Irrigation and Diversification Bring Farmers Success
Agriculture in Ethiopia is characterised by small-scale subsistence and rain-fed production systems where crop and livestock yields and economic returns are very low. Without irrigation, smallholders are very vulnerable to the effects of climate change, which is already seen in rising temperatures and possibly also in shifts in rainfall patterns.
The climate-smart agriculture project in the Southern Nation Nationalities Peoples (SNNP) Region of Ethiopia run by Farm Africa and its partners Self Help Africa, SOS Sahel Ethiopia and Vita aims to help more than 44,000 smallholder farmers adopt farming practices that are resilient to climate extremes, boost productivity and help them engage in more profitable value chains.
The project is helping farmers in many ways, including harvesting and storing water for use in irrigation, planting drought-tolerant crops with shorter production cycles and higher yields, and integrating agriculture with drought-tolerant animals such as goats. In addition, the project is building links between farmers and higher value markets.
Bihon Ondaye, from Boloso Bombe woreda, used to produce maize, teff, coffee, haricot beans and ginger, but in 2015 he lost most of his crops due to disease and drought. Farm Africa advised Bihon to start farming pepper, tomatoes, cabbages and onions using irrigation.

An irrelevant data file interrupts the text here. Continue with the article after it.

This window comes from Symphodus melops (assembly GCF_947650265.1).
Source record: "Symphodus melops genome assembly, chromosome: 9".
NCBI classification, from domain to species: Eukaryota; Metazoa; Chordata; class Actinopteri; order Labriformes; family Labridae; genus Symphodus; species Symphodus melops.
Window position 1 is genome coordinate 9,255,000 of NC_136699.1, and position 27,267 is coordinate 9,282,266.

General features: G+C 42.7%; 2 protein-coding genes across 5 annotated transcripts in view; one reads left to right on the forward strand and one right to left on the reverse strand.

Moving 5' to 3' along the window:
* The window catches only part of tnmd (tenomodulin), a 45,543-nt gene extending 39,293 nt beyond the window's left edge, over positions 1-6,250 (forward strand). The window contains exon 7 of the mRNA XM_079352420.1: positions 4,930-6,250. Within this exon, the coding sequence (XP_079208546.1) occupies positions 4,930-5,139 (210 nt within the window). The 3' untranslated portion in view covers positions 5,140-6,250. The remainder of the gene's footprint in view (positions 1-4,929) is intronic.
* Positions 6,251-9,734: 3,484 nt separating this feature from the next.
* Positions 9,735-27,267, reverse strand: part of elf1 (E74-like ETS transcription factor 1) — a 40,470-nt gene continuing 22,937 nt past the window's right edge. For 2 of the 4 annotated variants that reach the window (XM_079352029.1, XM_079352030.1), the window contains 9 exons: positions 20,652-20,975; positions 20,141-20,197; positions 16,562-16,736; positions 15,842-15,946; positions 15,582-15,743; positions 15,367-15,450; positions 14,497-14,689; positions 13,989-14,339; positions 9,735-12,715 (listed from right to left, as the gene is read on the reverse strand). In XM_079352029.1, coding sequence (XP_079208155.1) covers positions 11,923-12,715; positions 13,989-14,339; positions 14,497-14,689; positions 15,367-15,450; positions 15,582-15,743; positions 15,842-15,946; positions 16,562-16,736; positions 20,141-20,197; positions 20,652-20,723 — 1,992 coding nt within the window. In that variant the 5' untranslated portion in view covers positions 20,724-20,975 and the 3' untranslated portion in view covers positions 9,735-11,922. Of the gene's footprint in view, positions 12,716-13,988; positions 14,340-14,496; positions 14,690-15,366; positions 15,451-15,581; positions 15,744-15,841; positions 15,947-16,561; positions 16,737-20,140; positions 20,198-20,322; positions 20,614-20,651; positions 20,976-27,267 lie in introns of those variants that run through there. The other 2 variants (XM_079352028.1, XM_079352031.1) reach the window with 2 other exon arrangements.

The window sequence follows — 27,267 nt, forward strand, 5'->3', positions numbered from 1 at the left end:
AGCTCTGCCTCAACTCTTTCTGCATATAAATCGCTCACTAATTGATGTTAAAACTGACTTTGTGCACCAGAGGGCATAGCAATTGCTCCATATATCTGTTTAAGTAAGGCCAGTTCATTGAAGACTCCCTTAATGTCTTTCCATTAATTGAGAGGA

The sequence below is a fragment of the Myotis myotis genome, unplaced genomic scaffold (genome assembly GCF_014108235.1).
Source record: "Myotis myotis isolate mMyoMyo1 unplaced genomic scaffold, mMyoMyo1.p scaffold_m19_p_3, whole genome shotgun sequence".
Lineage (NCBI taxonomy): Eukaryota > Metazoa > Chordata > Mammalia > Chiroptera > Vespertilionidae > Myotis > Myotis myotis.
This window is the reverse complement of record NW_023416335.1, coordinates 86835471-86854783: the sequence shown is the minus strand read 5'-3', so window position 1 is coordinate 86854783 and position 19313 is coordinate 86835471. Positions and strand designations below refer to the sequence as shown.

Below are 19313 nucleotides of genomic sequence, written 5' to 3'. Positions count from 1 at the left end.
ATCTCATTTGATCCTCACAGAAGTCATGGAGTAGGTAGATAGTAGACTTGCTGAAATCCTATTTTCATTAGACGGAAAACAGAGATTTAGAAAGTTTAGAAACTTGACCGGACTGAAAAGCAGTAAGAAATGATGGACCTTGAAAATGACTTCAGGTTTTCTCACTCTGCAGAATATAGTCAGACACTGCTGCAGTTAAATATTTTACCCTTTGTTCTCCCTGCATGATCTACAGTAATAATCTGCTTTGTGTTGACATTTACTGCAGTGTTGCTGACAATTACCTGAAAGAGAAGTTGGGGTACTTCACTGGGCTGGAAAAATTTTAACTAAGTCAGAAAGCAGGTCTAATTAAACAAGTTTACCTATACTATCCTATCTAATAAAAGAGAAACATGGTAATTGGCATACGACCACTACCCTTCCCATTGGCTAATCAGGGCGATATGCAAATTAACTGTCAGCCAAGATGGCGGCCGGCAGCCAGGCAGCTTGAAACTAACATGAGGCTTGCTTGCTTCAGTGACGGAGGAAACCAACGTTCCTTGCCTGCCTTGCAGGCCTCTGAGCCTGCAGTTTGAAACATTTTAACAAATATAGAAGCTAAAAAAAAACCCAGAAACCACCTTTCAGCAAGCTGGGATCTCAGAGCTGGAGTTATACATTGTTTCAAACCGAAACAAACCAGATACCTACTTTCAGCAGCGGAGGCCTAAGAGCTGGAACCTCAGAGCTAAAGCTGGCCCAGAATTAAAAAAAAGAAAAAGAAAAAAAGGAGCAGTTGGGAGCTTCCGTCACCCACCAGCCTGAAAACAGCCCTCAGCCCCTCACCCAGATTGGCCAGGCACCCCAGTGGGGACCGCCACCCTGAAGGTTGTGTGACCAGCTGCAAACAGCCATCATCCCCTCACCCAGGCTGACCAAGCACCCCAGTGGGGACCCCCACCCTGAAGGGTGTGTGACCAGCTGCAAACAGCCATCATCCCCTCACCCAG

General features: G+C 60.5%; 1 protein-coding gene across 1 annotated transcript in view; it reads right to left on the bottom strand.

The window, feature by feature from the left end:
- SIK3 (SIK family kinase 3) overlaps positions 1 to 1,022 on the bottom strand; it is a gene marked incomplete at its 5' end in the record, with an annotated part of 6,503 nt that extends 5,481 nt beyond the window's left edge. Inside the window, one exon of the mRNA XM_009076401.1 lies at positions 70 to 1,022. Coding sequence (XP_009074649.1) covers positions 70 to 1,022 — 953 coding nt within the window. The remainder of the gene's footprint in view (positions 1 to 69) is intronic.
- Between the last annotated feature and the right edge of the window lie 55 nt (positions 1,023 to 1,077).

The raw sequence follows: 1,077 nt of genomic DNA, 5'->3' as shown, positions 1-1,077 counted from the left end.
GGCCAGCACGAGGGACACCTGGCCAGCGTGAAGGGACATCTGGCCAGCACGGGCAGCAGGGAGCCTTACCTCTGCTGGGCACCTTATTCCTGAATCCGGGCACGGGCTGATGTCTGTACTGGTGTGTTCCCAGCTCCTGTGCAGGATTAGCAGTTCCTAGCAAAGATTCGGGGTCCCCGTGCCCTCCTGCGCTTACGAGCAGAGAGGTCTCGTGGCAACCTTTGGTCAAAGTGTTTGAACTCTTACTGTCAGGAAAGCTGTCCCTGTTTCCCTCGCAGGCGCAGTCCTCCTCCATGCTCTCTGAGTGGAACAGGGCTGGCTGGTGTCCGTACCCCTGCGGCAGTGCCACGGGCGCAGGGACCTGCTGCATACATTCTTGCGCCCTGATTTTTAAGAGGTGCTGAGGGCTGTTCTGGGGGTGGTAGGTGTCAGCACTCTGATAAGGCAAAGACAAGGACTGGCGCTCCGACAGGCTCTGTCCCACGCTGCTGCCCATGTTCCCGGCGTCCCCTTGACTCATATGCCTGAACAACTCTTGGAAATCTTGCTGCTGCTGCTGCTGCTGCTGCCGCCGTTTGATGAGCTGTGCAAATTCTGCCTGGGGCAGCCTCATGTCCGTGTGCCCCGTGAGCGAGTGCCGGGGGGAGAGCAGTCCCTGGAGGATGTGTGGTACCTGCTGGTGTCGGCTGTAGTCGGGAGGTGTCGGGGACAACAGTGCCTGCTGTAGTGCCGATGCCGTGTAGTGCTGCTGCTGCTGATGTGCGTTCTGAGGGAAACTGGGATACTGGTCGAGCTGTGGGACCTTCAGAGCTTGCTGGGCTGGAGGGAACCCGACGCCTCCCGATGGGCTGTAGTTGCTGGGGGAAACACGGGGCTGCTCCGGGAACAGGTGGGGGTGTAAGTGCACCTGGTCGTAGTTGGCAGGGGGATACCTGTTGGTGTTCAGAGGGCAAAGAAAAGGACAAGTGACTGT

Despite initial apprehension, Bihon realised that climate-smart agricultural techniques only involve small changes to traditional farming, yet have the potential to both save him energy and significantly boost yields. He now has fields full of crops, and is optimistic he will be able to achieve good prices at harvest time.
“I have started to see hope for my family to increase income because Farm Africa has taught me climate smart agriculture technologies,” he comments.
Farm Africa project staff have also helped him to understand the current market value and income potential of the crops.
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